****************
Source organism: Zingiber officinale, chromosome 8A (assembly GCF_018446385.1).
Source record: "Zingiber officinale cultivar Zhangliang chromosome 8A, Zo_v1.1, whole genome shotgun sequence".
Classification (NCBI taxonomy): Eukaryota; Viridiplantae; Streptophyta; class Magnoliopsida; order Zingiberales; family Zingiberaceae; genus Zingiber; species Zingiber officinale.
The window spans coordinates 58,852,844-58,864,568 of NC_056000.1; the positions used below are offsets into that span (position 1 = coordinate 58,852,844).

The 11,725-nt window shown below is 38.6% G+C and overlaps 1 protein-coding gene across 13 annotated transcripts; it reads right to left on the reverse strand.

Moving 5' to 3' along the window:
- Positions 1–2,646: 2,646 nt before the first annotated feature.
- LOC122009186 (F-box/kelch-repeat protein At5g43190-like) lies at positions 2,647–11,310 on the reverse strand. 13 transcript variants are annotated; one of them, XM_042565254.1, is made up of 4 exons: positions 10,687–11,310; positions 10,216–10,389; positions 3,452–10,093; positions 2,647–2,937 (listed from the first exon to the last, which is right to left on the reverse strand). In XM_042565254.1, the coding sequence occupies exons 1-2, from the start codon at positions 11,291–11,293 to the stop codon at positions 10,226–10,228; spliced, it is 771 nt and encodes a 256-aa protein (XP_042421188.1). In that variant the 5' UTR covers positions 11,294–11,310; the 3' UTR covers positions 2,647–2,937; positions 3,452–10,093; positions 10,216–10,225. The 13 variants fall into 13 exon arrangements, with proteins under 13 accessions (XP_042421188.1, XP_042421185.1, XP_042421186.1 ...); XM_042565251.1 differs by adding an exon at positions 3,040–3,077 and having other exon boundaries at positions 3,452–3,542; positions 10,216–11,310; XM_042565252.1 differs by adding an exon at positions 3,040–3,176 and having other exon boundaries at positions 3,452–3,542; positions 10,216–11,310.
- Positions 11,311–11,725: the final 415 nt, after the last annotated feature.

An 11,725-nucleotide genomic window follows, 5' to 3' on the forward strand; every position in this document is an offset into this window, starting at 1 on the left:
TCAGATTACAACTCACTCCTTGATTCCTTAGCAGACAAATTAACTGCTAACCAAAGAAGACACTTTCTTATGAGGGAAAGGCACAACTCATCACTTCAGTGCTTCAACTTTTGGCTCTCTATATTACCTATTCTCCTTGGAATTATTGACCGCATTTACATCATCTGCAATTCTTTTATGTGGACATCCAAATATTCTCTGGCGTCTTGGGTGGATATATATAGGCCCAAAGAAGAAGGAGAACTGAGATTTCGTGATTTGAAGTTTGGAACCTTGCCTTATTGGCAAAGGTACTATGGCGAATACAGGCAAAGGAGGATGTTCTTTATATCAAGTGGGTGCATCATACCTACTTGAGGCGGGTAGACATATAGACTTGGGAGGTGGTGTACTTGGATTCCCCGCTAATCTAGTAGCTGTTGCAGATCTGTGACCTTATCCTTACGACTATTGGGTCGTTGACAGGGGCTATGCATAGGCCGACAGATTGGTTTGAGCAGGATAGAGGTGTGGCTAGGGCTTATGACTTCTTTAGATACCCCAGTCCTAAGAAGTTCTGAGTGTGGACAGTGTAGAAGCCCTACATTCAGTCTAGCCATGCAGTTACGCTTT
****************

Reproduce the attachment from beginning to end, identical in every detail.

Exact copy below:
Source organism: Zingiber officinale, chromosome 8A (assembly GCF_018446385.1).
Source record: "Zingiber officinale cultivar Zhangliang chromosome 8A, Zo_v1.1, whole genome shotgun sequence".
Classification (NCBI taxonomy): Eukaryota; Viridiplantae; Streptophyta; class Magnoliopsida; order Zingiberales; family Zingiberaceae; genus Zingiber; species Zingiber officinale.
The window spans coordinates 58,852,844-58,864,568 of NC_056000.1; the positions used below are offsets into that span (position 1 = coordinate 58,852,844).

The 11,725-nt window shown below is 38.6% G+C and overlaps 1 protein-coding gene across 13 annotated transcripts; it reads right to left on the reverse strand.

Moving 5' to 3' along the window:
- Positions 1–2,646: 2,646 nt before the first annotated feature.
- LOC122009186 (F-box/kelch-repeat protein At5g43190-like) lies at positions 2,647–11,310 on the reverse strand. 13 transcript variants are annotated; one of them, XM_042565254.1, is made up of 4 exons: positions 10,687–11,310; positions 10,216–10,389; positions 3,452–10,093; positions 2,647–2,937 (listed from the first exon to the last, which is right to left on the reverse strand). In XM_042565254.1, the coding sequence occupies exons 1-2, from the start codon at positions 11,291–11,293 to the stop codon at positions 10,226–10,228; spliced, it is 771 nt and encodes a 256-aa protein (XP_042421188.1). In that variant the 5' UTR covers positions 11,294–11,310; the 3' UTR covers positions 2,647–2,937; positions 3,452–10,093; positions 10,216–10,225. The 13 variants fall into 13 exon arrangements, with proteins under 13 accessions (XP_042421188.1, XP_042421185.1, XP_042421186.1 ...); XM_042565251.1 differs by adding an exon at positions 3,040–3,077 and having other exon boundaries at positions 3,452–3,542; positions 10,216–11,310; XM_042565252.1 differs by adding an exon at positions 3,040–3,176 and having other exon boundaries at positions 3,452–3,542; positions 10,216–11,310.
- Positions 11,311–11,725: the final 415 nt, after the last annotated feature.

An 11,725-nucleotide genomic window follows, 5' to 3' on the forward strand; every position in this document is an offset into this window, starting at 1 on the left:
TCAGATTACAACTCACTCCTTGATTCCTTAGCAGACAAATTAACTGCTAACCAAAGAAGACACTTTCTTATGAGGGAAAGGCACAACTCATCACTTCAGTGCTTCAACTTTTGGCTCTCTATATTACCTATTCTCCTTGGAATTATTGACCGCATTTACATCATCTGCAATTCTTTTATGTGGACATCCAAATATTCTCTGGCGTCTTGGGTGGATATATATAGGCCCAAAGAAGAAGGAGAACTGAGATTTCGTGATTTGAAGTTTGGAACCTTGCCTTATTGGCAAAGGTACTATGGCGAATACAGGCAAAGGAGGATGTTCTTTATATCAAGTGGGTGCATCATACCTACTTGAGGCGGGTAGACATATAGACTTGGGAGGTGGTGTACTTGGATTCCCCGCTAATCTAGTAGCTGTTGCAGATCTGTGACCTTATCCTTACGACTATTGGGTCGTTGACAGGGGCTATGCATAGGCCGACAGATTGGTTTGAGCAGGATAGAGGTGTGGCTAGGGCTTATGACTTCTTTAGATACCCCAGTCCTAAGAAGTTCTGAGTGTGGACAGTGTAGAAGCCCTACATTCAGTCTAGCCATGCAGTTACGCTTT